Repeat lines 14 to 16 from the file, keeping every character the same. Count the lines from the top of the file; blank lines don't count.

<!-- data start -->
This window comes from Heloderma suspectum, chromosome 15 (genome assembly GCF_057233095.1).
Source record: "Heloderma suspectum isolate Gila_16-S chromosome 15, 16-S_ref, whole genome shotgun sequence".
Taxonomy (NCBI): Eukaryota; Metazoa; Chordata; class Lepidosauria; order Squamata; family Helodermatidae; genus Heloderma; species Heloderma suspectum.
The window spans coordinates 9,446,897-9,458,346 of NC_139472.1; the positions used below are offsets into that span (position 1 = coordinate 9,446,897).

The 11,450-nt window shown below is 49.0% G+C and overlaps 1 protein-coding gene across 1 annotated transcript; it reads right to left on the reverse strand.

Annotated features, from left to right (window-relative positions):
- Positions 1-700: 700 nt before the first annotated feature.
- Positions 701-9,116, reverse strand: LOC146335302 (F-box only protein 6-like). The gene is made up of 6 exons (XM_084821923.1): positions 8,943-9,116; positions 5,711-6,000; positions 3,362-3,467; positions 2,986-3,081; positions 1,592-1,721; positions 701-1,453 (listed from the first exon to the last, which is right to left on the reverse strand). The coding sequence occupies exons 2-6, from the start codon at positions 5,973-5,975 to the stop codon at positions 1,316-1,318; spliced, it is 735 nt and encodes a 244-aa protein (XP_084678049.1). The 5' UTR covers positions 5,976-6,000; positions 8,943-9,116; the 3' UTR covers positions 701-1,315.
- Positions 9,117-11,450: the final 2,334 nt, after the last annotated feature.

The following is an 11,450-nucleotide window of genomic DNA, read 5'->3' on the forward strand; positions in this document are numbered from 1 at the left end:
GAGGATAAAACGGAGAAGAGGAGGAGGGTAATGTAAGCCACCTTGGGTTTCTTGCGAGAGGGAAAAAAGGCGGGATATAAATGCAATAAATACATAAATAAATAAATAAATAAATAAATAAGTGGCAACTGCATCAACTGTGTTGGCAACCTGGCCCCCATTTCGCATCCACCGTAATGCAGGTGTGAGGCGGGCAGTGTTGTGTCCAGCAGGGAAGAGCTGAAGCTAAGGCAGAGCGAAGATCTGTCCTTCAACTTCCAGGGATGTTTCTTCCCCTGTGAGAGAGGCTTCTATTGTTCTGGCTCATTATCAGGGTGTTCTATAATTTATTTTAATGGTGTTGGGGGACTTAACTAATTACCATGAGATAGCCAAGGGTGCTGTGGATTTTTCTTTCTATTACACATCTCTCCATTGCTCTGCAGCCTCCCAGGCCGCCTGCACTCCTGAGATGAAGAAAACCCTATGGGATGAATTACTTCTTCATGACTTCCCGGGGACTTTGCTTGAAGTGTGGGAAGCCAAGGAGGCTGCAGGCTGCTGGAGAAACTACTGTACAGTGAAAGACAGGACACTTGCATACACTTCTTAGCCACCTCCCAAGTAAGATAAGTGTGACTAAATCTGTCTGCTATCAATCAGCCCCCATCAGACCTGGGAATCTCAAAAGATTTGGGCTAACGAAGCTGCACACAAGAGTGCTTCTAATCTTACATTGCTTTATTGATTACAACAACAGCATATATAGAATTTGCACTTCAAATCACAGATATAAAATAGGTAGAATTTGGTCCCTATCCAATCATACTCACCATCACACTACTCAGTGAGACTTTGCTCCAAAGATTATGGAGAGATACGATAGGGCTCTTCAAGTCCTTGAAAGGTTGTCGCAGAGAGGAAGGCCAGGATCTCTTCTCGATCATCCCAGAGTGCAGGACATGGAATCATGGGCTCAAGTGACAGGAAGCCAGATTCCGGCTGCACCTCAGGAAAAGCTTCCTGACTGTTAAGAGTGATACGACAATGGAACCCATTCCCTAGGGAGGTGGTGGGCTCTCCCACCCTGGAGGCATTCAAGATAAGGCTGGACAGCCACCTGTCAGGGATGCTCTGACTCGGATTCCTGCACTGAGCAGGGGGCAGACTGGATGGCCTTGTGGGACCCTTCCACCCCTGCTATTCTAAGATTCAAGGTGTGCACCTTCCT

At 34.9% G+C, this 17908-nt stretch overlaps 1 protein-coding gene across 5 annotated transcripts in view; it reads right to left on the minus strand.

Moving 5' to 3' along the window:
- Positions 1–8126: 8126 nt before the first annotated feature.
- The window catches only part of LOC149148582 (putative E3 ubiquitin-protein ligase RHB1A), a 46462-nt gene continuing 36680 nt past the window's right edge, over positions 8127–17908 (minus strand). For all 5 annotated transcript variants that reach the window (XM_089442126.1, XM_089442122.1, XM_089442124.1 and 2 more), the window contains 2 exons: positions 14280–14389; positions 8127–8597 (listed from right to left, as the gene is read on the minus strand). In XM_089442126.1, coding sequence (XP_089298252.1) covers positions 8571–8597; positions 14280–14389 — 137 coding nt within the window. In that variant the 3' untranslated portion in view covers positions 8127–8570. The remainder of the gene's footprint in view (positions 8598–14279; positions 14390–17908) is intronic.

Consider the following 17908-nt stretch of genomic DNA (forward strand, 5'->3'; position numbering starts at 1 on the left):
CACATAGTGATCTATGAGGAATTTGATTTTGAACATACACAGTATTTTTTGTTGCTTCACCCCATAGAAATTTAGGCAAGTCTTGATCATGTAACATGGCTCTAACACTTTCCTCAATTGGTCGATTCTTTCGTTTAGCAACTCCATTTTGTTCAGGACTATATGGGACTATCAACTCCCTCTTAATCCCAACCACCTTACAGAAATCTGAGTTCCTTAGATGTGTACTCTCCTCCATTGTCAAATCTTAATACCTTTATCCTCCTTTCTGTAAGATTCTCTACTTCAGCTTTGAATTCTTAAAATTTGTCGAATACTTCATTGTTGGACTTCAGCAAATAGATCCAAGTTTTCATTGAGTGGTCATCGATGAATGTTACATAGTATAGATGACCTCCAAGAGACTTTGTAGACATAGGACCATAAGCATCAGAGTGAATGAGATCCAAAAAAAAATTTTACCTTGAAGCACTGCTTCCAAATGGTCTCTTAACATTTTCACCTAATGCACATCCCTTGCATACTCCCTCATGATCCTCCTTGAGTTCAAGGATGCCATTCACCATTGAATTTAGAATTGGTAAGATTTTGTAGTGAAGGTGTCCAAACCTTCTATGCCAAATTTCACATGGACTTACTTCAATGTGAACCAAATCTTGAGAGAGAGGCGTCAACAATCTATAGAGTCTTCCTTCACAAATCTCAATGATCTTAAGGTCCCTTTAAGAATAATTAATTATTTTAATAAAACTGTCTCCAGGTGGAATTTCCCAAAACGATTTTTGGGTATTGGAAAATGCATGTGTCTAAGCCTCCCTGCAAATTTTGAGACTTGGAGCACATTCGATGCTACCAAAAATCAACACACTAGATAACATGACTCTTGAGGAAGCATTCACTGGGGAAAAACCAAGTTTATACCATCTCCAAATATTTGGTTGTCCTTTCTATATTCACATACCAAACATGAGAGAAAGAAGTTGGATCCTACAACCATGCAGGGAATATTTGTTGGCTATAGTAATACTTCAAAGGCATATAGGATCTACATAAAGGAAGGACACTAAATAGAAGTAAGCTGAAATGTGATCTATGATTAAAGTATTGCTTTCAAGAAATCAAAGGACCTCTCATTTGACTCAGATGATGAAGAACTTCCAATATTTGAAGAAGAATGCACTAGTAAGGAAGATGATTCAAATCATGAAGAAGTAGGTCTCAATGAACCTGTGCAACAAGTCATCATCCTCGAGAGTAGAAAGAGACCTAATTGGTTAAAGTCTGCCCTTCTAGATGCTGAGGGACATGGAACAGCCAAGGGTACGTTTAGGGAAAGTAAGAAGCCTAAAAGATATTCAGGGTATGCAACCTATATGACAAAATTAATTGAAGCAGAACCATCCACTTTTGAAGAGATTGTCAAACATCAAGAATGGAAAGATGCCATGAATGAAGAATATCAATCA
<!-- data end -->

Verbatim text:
- Positions 1–8126: 8126 nt before the first annotated feature.
- The window catches only part of LOC149148582 (putative E3 ubiquitin-protein ligase RHB1A), a 46462-nt gene continuing 36680 nt past the window's right edge, over positions 8127–17908 (minus strand). For all 5 annotated transcript variants that reach the window (XM_089442126.1, XM_089442122.1, XM_089442124.1 and 2 more), the window contains 2 exons: positions 14280–14389; positions 8127–8597 (listed from right to left, as the gene is read on the minus strand). In XM_089442126.1, coding sequence (XP_089298252.1) covers positions 8571–8597; positions 14280–14389 — 137 coding nt within the window. In that variant the 3' untranslated portion in view covers positions 8127–8570. The remainder of the gene's footprint in view (positions 8598–14279; positions 14390–17908) is intronic.

Consider the following 17908-nt stretch of genomic DNA (forward strand, 5'->3'; position numbering starts at 1 on the left):